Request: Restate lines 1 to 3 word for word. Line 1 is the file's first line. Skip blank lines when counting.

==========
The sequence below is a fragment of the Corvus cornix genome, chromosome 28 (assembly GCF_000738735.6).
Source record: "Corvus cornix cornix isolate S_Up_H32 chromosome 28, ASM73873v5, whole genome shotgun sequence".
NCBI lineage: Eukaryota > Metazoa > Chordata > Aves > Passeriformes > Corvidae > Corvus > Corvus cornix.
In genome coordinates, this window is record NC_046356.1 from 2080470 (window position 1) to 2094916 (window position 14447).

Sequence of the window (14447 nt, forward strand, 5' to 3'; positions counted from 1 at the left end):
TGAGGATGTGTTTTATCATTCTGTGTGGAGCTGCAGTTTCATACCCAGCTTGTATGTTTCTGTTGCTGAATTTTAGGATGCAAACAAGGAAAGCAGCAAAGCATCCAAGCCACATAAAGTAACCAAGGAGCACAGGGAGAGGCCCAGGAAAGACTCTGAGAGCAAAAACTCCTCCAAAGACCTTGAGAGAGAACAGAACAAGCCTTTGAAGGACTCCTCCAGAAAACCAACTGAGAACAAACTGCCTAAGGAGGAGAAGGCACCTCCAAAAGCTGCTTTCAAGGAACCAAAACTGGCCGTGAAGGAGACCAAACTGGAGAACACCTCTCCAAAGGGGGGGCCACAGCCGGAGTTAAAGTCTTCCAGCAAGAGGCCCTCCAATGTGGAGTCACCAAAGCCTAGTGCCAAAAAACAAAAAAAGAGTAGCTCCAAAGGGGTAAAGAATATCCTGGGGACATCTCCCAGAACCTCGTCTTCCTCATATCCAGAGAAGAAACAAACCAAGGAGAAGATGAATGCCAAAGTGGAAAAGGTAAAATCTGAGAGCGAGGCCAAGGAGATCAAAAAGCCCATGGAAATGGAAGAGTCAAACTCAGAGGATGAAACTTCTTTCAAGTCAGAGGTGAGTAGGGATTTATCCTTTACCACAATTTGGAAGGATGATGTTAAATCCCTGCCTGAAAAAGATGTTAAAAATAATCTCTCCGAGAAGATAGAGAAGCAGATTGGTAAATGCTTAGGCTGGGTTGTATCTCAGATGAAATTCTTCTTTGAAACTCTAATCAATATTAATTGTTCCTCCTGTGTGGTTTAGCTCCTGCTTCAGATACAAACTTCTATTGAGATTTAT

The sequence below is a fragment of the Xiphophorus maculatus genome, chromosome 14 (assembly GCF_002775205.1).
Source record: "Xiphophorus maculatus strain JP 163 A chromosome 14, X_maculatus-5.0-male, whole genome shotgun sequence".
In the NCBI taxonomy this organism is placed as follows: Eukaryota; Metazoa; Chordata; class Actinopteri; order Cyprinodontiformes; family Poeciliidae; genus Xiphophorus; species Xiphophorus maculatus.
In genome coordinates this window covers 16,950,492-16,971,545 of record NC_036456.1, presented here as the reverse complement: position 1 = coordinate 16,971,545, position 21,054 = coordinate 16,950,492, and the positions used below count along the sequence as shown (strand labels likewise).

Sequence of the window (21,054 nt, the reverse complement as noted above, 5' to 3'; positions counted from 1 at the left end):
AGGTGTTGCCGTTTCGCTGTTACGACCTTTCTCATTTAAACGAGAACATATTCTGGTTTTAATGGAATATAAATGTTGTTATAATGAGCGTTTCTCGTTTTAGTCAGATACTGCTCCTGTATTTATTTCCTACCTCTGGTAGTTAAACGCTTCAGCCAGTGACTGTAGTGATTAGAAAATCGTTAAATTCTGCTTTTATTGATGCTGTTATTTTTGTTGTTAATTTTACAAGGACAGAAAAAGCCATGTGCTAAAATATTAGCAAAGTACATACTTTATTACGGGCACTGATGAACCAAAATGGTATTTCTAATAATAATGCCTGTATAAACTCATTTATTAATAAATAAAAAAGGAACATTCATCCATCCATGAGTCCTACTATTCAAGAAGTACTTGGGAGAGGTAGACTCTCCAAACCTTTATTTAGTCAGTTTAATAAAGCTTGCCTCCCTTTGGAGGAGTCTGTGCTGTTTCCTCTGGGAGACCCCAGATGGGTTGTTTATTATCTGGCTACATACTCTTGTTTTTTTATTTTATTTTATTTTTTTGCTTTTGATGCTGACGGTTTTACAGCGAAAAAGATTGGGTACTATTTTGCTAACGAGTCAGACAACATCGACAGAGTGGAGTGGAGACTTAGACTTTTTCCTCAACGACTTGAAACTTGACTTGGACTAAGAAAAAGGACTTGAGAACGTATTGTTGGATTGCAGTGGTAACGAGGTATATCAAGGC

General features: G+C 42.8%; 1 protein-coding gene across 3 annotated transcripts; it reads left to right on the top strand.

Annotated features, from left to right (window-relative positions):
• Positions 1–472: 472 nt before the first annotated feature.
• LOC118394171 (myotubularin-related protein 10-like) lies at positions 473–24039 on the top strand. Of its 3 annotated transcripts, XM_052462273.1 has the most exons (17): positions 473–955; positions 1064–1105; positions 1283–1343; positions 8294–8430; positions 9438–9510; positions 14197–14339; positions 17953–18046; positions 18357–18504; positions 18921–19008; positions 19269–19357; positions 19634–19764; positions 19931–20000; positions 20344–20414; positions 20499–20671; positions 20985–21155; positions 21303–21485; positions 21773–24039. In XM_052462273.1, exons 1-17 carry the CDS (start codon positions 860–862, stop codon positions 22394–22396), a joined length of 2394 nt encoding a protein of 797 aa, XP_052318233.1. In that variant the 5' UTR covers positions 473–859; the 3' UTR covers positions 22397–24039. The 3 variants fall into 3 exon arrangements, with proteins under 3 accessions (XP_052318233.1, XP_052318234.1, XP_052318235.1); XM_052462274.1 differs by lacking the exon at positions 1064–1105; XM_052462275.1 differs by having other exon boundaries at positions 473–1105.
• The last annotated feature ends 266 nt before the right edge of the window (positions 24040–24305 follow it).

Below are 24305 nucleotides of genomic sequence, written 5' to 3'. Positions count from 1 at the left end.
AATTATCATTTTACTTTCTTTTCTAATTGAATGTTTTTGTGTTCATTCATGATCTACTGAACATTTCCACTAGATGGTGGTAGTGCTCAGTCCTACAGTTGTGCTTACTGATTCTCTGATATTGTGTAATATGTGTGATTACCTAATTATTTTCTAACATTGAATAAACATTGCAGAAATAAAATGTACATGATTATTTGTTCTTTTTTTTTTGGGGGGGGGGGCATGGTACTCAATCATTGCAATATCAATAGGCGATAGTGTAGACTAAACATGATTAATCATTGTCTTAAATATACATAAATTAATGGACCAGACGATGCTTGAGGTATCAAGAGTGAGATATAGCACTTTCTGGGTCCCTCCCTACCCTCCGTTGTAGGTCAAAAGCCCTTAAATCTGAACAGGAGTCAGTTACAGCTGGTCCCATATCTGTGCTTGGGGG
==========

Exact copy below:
The sequence below is a fragment of the Corvus cornix genome, chromosome 28 (assembly GCF_000738735.6).
Source record: "Corvus cornix cornix isolate S_Up_H32 chromosome 28, ASM73873v5, whole genome shotgun sequence".
NCBI lineage: Eukaryota > Metazoa > Chordata > Aves > Passeriformes > Corvidae > Corvus > Corvus cornix.